Early Adopters’ Secrets For Success With New Tech

The CIO’s role within global 2000 companies has changed in recent years from leading big systems projects, like ERP deployments, to business transformation. The objective for a lot of big companies is to use technology innovations to drive business innovations, not just achieve cost and productivity efficiencies.

“Ten years ago, CIOs spent a lot of time getting transactional systems—the giant stuff—in place. But that’s not so much the job anymore,” says Robert Urwiler, CIO of Vail Resorts. “CIOs have more freedom to explore innovative ways to provide business transformation and more freedom to look around at emerging technologies. I feel like I have an obligation to do that.” If Rogers were to revisit the idea of early adoption in IT in 2008, that classical distribution curve might not look so bell-shaped anymore.

[From Early Adopters’ Secrets For Success With New Tech]

This article in CIO Magazine, link courtesy of Vinnie Michandani, caught my attention because it features the CIO of Virgin America, the airline that I have been flying a lot lately. Virgin’s in seat entertainment system, they call it “Red”, is an example of technology edge pushing in action and it’s great if for no other reason than it gives you a lot of control in what is an otherwise captive environment.

First and foremost, the entire system is built on Linux, which in itself is pretty cool but is also representative of a larger commitment to open source technologies by CIO Maguire. The focus on Linux is also representative of how technology is being used to drive business innovation at Virgin.

The entertainment system also has a food ordering system, which can be used to order everything from free drinks to box meals at $9 each. My personal experience suggests that the ability to select from a menu of food options instead of one or maybe two box options results in me spending more money per flight on food, probably on average $12 for a long flight.

The streaming video options are extensive and priced below the psychological threshold where you feel like you are getting ripped off. Throw in a movie and you are up another $6 or $8. There is a tab for online shopping that has yet to be activated, and I can imagine that being a popular service that results in additional affiliate revenue.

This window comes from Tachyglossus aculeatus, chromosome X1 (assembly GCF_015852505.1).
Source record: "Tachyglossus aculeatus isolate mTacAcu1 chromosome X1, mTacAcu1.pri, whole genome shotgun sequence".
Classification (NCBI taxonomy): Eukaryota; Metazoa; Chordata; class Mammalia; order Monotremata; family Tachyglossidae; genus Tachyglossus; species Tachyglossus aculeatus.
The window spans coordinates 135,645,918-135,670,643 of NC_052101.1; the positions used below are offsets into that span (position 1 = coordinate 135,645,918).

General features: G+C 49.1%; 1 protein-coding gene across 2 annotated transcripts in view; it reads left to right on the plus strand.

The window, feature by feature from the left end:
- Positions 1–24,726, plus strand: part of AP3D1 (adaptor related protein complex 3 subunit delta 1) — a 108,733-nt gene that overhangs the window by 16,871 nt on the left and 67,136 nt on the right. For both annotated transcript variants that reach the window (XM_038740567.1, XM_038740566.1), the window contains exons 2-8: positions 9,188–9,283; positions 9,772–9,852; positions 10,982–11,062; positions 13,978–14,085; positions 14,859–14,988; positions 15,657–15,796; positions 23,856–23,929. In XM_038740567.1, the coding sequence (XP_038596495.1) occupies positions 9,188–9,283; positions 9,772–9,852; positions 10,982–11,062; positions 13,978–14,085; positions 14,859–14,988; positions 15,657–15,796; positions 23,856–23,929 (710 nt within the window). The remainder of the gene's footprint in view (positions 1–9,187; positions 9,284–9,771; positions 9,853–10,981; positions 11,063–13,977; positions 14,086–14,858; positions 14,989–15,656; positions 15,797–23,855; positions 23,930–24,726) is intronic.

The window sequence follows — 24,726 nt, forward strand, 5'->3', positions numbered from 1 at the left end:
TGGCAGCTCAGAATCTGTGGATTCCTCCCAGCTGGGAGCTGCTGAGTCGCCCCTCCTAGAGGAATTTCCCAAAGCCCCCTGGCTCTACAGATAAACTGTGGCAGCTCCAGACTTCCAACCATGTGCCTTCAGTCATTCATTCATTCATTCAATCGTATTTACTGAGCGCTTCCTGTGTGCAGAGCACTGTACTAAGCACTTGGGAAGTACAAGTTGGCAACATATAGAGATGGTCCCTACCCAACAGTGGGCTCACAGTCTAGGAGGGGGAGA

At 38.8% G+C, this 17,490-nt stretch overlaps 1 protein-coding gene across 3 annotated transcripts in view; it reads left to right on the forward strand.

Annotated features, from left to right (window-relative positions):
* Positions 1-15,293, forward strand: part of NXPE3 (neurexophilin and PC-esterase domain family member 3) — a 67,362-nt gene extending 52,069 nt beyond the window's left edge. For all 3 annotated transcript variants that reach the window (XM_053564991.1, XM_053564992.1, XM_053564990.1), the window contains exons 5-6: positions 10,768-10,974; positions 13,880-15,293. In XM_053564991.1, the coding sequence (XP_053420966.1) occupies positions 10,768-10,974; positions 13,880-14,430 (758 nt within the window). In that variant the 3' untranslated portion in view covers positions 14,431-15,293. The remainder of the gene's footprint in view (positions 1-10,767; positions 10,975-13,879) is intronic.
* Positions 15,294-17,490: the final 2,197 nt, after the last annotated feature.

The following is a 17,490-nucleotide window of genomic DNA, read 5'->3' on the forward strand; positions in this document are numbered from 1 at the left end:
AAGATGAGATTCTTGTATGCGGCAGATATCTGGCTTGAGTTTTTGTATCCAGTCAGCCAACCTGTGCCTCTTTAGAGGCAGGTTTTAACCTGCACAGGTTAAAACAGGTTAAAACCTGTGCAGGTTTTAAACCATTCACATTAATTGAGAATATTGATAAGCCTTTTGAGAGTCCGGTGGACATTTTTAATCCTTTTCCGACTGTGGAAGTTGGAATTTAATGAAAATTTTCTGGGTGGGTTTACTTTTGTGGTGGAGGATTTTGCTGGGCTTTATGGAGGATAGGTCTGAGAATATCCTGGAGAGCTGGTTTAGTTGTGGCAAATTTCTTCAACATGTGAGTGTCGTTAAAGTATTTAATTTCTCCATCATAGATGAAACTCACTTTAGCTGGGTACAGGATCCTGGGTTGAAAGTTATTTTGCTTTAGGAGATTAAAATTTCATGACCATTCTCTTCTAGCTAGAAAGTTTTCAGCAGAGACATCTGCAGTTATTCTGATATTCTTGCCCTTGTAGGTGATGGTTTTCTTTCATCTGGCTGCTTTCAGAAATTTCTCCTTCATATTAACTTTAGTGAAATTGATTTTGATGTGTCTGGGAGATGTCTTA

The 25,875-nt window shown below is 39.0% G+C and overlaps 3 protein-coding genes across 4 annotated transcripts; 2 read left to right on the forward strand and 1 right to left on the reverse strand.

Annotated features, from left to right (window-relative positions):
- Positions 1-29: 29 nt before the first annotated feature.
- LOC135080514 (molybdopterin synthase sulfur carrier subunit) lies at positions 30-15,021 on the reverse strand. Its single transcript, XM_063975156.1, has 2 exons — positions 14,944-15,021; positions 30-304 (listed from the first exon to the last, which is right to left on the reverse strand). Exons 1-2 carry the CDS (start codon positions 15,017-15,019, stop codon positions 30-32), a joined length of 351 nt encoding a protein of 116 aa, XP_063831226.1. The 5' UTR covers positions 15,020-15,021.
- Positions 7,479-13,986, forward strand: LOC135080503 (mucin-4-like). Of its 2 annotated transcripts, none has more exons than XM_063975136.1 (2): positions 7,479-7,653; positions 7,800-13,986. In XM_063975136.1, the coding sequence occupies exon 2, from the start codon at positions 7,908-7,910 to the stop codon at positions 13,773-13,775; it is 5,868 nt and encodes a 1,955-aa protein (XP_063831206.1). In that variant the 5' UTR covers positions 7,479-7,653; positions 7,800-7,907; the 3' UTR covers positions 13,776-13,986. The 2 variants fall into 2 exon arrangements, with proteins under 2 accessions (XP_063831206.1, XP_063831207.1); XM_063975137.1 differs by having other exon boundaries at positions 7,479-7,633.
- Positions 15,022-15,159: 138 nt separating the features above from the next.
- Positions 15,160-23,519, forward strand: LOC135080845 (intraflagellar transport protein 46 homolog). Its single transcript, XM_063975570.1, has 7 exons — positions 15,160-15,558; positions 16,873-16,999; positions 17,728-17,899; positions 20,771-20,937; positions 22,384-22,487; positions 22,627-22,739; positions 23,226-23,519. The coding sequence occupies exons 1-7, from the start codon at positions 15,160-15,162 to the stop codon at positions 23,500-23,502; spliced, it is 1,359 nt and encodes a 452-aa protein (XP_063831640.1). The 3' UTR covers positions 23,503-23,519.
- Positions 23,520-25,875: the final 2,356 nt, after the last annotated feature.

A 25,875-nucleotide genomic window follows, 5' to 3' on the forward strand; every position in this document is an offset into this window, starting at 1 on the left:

Essentially what Virgin America is doing is using technology to not only deliver a better in flight experience but also drive additional revenue per seat that is independent of arbitrary fees being tacked on by the airline. There are 140 seats, assuming a relatively constant load factor of 80% you end up with 112 butts in seats and if they can generate on average $8 per seat the revenue uplift is $900, roughly equivalent to 2 SFO-NYC round trip tickets.

There are 100 flights a day, assuming the short flights are less likely to produce additional seat revenue, let’s average that down to $300 per flight. Making some rough guesses about the flight schedule, let’s say that it’s 60/40 short to long haul which results in a combined additional revenue of $54k per day across their entire schedule. That’s an additional $20 million of revenue (no idea what the margins would be) per year that was enabled by a better piece of technology stuffed in the back of an airplane seat. Not bad.

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Save The Newspaper Industry and Still Lose Weight

This is a really interesting article on the newspaper business; how the eyeball model is failing and why a “subscription consortium” could be a positive development if Congress changes the antitrust laws that likely restrict newspapers from enabling this now.

Harder to foresee was the emergence of a painful paradox: Newspapers’ revenues have shrunk even as their audience has grown, because online-ad revenue does not come close to replacing print-ad revenue. Exactly why is not perfectly clear, but one reason is that only some newspaper advertising has moved to newspaper websites, with the rest shifting to such online upstarts as Google and Craigslist. Another reason is that readers seem to perceive print ads as information but Web ads as distractions, and so ad rates are much lower online than in print.